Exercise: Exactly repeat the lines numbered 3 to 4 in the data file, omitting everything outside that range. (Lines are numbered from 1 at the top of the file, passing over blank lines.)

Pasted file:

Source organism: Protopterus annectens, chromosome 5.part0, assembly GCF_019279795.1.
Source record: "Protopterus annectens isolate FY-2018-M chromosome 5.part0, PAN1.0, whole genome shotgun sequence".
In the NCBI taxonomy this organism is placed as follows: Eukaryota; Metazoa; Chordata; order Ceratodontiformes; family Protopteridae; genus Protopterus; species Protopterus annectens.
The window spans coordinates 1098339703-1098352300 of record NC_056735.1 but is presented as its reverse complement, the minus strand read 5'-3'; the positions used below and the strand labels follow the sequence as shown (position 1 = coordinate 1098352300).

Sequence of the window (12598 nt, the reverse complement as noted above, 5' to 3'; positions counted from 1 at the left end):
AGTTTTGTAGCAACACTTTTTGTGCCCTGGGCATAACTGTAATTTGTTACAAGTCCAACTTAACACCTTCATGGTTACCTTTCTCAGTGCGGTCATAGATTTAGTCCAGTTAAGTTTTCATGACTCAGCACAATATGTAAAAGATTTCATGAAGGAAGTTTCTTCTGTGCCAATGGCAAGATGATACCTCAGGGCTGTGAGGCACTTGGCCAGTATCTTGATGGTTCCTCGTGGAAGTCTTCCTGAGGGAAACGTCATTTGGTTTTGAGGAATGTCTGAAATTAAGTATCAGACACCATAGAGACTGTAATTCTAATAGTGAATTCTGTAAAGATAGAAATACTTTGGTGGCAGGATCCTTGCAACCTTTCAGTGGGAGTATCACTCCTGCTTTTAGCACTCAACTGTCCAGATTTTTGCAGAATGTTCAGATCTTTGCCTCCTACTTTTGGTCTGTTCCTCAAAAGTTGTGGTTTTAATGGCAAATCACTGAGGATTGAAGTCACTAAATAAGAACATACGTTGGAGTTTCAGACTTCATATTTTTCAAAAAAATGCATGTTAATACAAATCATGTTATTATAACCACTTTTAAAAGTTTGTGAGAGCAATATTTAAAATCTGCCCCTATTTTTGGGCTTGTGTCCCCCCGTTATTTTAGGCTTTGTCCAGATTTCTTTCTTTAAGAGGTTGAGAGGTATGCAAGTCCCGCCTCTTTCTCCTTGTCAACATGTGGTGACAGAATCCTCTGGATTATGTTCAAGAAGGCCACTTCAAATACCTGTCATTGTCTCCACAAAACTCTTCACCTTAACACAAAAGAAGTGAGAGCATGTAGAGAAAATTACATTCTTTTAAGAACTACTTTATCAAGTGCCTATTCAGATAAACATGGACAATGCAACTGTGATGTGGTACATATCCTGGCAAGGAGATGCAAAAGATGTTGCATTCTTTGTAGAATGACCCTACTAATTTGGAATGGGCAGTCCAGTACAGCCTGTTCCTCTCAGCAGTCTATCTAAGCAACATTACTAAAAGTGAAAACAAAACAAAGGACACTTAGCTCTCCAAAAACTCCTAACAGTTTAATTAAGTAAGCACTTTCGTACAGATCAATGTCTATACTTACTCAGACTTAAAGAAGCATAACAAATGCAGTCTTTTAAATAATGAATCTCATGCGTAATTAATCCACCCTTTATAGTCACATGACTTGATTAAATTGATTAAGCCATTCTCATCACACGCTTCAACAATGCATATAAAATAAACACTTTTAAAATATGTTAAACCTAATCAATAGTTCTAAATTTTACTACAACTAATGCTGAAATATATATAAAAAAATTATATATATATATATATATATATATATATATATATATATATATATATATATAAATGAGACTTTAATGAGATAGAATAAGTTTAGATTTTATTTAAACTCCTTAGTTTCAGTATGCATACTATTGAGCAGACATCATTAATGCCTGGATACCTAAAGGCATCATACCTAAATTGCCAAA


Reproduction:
In the NCBI taxonomy this organism is placed as follows: Eukaryota; Metazoa; Chordata; order Ceratodontiformes; family Protopteridae; genus Protopterus; species Protopterus annectens.
The window spans coordinates 1098339703-1098352300 of record NC_056735.1 but is presented as its reverse complement, the minus strand read 5'-3'; the positions used below and the strand labels follow the sequence as shown (position 1 = coordinate 1098352300).